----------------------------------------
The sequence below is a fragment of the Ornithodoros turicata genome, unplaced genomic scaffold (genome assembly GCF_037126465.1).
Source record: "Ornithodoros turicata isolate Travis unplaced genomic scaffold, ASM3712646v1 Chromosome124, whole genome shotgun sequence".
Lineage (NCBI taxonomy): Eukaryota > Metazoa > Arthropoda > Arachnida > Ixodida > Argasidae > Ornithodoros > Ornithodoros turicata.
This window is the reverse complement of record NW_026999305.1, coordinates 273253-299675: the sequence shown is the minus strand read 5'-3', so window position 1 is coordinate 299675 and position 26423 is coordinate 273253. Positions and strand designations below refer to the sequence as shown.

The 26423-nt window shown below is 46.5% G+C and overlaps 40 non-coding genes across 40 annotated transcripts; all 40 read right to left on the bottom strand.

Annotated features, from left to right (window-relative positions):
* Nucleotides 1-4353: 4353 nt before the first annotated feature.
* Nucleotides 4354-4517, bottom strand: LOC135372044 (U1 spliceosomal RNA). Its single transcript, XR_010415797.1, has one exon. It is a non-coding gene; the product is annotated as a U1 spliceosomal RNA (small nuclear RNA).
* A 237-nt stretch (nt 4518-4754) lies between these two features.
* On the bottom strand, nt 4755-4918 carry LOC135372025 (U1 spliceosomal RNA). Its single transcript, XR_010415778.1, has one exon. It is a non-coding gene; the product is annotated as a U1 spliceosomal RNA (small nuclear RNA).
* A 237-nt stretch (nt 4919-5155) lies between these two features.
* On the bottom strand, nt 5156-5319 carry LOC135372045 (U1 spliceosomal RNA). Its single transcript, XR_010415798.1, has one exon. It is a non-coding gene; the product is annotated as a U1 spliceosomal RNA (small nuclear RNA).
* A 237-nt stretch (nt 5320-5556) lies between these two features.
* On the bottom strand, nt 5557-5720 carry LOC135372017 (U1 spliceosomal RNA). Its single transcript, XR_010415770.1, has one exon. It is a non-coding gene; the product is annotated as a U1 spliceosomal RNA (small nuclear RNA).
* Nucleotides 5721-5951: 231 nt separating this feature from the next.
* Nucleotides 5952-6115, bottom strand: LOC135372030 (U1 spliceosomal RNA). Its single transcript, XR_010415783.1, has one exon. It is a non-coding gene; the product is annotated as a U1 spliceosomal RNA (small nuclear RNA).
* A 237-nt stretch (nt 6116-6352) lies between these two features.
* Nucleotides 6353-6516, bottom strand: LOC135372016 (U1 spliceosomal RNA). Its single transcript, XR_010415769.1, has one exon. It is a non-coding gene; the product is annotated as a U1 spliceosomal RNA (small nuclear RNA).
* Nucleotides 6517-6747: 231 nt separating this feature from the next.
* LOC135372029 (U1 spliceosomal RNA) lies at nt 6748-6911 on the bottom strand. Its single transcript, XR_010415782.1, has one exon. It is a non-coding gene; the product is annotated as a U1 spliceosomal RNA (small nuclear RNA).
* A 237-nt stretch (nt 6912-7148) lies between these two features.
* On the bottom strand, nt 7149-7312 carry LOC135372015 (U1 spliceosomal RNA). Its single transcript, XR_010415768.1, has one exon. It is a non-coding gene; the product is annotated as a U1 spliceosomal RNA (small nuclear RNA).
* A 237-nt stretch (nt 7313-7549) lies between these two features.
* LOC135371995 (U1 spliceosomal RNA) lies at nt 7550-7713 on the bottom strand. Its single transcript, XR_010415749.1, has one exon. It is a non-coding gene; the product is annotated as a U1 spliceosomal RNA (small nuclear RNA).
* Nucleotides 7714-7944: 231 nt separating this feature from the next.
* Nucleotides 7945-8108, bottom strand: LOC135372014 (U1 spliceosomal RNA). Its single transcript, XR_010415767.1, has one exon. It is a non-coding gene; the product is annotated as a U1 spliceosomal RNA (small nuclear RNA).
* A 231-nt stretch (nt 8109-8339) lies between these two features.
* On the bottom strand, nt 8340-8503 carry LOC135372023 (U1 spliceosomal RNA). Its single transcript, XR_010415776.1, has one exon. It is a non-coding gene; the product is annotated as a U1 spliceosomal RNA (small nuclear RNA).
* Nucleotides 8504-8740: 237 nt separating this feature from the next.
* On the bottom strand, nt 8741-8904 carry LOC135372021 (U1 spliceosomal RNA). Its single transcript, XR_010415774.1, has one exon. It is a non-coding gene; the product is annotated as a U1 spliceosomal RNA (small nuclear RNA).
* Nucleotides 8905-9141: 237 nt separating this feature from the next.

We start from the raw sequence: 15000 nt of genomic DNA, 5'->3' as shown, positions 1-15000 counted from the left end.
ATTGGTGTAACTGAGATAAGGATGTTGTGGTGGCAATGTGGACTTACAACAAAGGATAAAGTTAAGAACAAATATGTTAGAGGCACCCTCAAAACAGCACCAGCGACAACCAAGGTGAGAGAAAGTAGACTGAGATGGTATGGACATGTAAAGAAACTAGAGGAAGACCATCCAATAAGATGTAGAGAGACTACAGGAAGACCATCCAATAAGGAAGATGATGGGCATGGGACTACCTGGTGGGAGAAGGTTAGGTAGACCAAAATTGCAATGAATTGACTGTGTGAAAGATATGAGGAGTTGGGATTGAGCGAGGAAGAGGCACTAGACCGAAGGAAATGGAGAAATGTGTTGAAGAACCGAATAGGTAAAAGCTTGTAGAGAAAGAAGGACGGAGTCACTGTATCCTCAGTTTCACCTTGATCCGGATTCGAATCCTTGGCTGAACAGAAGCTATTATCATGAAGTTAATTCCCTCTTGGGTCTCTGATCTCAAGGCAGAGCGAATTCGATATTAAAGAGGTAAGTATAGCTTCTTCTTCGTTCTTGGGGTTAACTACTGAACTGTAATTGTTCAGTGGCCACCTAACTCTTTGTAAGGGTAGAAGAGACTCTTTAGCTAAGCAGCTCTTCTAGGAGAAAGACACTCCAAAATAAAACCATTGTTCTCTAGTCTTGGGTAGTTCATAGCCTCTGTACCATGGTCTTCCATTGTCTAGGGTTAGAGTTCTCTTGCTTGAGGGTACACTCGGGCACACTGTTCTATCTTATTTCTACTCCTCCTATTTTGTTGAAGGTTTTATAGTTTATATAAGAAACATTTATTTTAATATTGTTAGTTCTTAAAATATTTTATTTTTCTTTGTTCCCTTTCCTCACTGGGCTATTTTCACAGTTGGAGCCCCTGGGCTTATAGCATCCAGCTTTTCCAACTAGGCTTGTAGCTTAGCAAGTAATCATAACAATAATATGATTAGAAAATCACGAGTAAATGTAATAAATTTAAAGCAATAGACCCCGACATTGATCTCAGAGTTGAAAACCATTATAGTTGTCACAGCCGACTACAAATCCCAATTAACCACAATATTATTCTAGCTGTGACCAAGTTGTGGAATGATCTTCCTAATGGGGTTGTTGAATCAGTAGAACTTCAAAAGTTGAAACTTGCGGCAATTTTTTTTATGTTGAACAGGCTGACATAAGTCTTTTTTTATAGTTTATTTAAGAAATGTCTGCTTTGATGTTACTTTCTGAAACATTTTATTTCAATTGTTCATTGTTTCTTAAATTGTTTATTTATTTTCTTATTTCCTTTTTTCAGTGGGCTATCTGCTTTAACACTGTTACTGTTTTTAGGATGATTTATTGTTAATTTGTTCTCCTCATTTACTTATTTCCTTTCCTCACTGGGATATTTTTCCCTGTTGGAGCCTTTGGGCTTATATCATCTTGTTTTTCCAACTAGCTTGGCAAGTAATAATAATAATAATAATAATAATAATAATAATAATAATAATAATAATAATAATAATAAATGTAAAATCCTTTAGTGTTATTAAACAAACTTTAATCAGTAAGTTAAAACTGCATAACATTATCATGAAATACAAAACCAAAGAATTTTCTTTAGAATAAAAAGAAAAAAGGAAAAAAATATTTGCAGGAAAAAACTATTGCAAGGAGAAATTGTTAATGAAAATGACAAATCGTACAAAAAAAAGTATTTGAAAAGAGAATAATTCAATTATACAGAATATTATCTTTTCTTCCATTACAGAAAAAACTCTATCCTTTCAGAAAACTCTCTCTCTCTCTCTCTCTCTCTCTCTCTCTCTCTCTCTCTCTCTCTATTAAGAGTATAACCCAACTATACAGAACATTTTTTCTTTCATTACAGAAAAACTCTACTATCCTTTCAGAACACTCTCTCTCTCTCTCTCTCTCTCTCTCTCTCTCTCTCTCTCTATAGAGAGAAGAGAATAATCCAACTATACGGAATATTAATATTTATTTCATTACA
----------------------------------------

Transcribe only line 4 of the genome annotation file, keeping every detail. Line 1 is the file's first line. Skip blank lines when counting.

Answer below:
This window is the reverse complement of record NW_026999305.1, coordinates 273253-299675: the sequence shown is the minus strand read 5'-3', so window position 1 is coordinate 299675 and position 26423 is coordinate 273253. Positions and strand designations below refer to the sequence as shown.